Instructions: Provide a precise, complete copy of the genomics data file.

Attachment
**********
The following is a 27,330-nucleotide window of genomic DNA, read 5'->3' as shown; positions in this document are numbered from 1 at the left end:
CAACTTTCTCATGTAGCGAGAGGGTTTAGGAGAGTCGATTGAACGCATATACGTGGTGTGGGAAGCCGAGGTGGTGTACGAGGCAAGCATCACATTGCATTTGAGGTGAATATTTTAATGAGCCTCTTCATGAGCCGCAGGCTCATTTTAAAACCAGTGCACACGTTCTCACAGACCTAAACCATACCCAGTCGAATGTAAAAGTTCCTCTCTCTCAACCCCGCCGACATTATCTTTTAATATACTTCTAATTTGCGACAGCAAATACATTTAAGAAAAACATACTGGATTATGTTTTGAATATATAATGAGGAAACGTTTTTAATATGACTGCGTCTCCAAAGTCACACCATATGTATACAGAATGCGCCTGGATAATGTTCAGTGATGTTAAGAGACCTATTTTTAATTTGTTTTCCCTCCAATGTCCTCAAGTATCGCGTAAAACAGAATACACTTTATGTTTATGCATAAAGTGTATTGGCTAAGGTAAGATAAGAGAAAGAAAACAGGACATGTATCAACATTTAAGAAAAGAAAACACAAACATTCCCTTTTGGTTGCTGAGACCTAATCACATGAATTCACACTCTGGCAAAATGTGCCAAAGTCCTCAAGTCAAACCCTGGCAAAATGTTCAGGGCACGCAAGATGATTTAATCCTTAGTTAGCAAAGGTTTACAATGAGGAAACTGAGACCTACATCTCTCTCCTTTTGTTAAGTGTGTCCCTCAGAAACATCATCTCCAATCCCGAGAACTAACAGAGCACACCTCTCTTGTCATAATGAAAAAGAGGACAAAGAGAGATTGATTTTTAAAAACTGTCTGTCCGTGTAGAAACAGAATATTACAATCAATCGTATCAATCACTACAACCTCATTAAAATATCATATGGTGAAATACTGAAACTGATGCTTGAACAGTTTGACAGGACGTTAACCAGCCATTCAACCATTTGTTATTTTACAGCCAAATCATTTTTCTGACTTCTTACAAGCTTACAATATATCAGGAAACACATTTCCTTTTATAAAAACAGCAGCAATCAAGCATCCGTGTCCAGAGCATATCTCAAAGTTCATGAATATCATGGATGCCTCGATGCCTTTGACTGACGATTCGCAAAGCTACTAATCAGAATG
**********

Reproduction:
The following is a 27,330-nucleotide window of genomic DNA, read 5'->3' as shown; positions in this document are numbered from 1 at the left end:
CAACTTTCTCATGTAGCGAGAGGGTTTAGGAGAGTCGATTGAACGCATATACGTGGTGTGGGAAGCCGAGGTGGTGTACGAGGCAAGCATCACATTGCATTTGAGGTGAATATTTTAATGAGCCTCTTCATGAGCCGCAGGCTCATTTTAAAACCAGTGCACACGTTCTCACAGACCTAAACCATACCCAGTCGAATGTAAAAGTTCCTCTCTCTCAACCCCGCCGACATTATCTTTTAATATACTTCTAATTTGCGACAGCAAATACATTTAAGAAAAACATACTGGATTATGTTTTGAATATATAATGAGGAAACGTTTTTAATATGACTGCGTCTCCAAAGTCACACCATATGTATACAGAATGCGCCTGGATAATGTTCAGTGATGTTAAGAGACCTATTTTTAATTTGTTTTCCCTCCAATGTCCTCAAGTATCGCGTAAAACAGAATACACTTTATGTTTATGCATAAAGTGTATTGGCTAAGGTAAGATAAGAGAAAGAAAACAGGACATGTATCAACATTTAAGAAAAGAAAACACAAACATTCCCTTTTGGTTGCTGAGACCTAATCACATGAATTCACACTCTGGCAAAATGTGCCAAAGTCCTCAAGTCAAACCCTGGCAAAATGTTCAGGGCACGCAAGATGATTTAATCCTTAGTTAGCAAAGGTTTACAATGAGGAAACTGAGACCTACATCTCTCTCCTTTTGTTAAGTGTGTCCCTCAGAAACATCATCTCCAATCCCGAGAACTAACAGAGCACACCTCTCTTGTCATAATGAAAAAGAGGACAAAGAGAGATTGATTTTTAAAAACTGTCTGTCCGTGTAGAAACAGAATATTACAATCAATCGTATCAATCACTACAACCTCATTAAAATATCATATGGTGAAATACTGAAACTGATGCTTGAACAGTTTGACAGGACGTTAACCAGCCATTCAACCATTTGTTATTTTACAGCCAAATCATTTTTCTGACTTCTTACAAGCTTACAATATATCAGGAAACACATTTCCTTTTATAAAAACAGCAGCAATCAAGCATCCGTGTCCAGAGCATATCTCAAAGTTCATGAATATCATGGATGCCTCGATGCCTTTGACTGACGATTCGCAAAGCTACTAATCAGAATG